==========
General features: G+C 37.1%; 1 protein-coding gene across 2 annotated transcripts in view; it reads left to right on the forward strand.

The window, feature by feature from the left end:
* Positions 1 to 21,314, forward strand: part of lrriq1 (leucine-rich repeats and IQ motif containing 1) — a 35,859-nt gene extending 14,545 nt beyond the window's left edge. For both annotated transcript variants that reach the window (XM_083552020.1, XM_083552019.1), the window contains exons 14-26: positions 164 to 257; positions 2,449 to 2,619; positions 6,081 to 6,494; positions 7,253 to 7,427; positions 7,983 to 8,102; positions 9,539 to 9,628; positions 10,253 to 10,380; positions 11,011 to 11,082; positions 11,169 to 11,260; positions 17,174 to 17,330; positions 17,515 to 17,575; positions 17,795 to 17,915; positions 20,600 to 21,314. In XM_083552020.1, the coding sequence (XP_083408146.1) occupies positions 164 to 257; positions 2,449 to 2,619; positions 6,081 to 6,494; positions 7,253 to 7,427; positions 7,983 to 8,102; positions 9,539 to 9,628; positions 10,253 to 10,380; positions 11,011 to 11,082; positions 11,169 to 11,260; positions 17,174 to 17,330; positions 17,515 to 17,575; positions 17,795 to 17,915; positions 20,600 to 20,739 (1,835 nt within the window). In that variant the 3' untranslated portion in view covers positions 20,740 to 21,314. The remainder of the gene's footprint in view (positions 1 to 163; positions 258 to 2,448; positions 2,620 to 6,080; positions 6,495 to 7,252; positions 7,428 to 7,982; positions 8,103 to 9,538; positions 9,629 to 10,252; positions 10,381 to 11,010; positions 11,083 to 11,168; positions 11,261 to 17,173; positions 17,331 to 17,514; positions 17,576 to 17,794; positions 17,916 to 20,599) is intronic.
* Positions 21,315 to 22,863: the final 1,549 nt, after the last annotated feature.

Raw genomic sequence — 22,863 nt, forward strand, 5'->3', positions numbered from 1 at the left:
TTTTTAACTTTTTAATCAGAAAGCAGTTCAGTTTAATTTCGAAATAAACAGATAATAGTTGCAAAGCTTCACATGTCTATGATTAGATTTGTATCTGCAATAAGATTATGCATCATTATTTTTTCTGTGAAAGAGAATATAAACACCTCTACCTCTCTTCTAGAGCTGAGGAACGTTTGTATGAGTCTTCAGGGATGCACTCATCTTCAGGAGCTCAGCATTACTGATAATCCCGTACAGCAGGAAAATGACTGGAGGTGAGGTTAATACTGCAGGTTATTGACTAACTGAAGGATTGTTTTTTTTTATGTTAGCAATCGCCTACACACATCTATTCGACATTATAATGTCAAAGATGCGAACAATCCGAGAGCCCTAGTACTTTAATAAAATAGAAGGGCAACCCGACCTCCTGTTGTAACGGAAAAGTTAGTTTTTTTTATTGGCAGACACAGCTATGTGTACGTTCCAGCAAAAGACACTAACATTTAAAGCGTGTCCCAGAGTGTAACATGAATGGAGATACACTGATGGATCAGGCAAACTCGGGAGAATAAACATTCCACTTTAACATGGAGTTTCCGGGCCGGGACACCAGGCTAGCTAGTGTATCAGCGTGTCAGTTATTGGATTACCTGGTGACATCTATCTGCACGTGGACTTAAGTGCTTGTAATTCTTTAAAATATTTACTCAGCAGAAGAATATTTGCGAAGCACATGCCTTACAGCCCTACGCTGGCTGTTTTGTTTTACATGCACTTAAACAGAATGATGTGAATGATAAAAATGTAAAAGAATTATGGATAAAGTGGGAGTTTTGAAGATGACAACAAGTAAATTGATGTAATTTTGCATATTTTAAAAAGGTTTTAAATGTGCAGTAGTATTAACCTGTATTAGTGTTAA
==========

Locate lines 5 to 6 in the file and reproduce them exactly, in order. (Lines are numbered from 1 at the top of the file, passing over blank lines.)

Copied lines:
Raw genomic sequence — 22,863 nt, forward strand, 5'->3', positions numbered from 1 at the left:
TTTTTAACTTTTTAATCAGAAAGCAGTTCAGTTTAATTTCGAAATAAACAGATAATAGTTGCAAAGCTTCACATGTCTATGATTAGATTTGTATCTGCAATAAGATTATGCATCATTATTTTTTCTGTGAAAGAGAATATAAACACCTCTACCTCTCTTCTAGAGCTGAGGAACGTTTGTATGAGTCTTCAGGGATGCACTCATCTTCAGGAGCTCAGCATTACTGATAATCCCGTACAGCAGGAAAATGACTGGAGGTGAGGTTAATACTGCAGGTTATTGACTAACTGAAGGATTGTTTTTTTTTATGTTAGCAATCGCCTACACACATCTATTCGACATTATAATGTCAAAGATGCGAACAATCCGAGAGCCCTAGTACTTTAATAAAATAGAAGGGCAACCCGACCTCCTGTTGTAACGGAAAAGTTAGTTTTTTTTATTGGCAGACACAGCTATGTGTACGTTCCAGCAAAAGACACTAACATTTAAAGCGTGTCCCAGAGTGTAACATGAATGGAGATACACTGATGGATCAGGCAAACTCGGGAGAATAAACATTCCACTTTAACATGGAGTTTCCGGGCCGGGACACCAGGCTAGCTAGTGTATCAGCGTGTCAGTTATTGGATTACCTGGTGACATCTATCTGCACGTGGACTTAAGTGCTTGTAATTCTTTAAAATATTTACTCAGCAGAAGAATATTTGCGAAGCACATGCCTTACAGCCCTACGCTGGCTGTTTTGTTTTACATGCACTTAAACAGAATGATGTGAATGATAAAAATGTAAAAGAATTATGGATAAAGTGGGAGTTTTGAAGATGACAACAAGTAAATTGATGTAATTTTGCATATTTTAAAAAGGTTTTAAATGTGCAGTAGTATTAACCTGTATTAGTGTTAA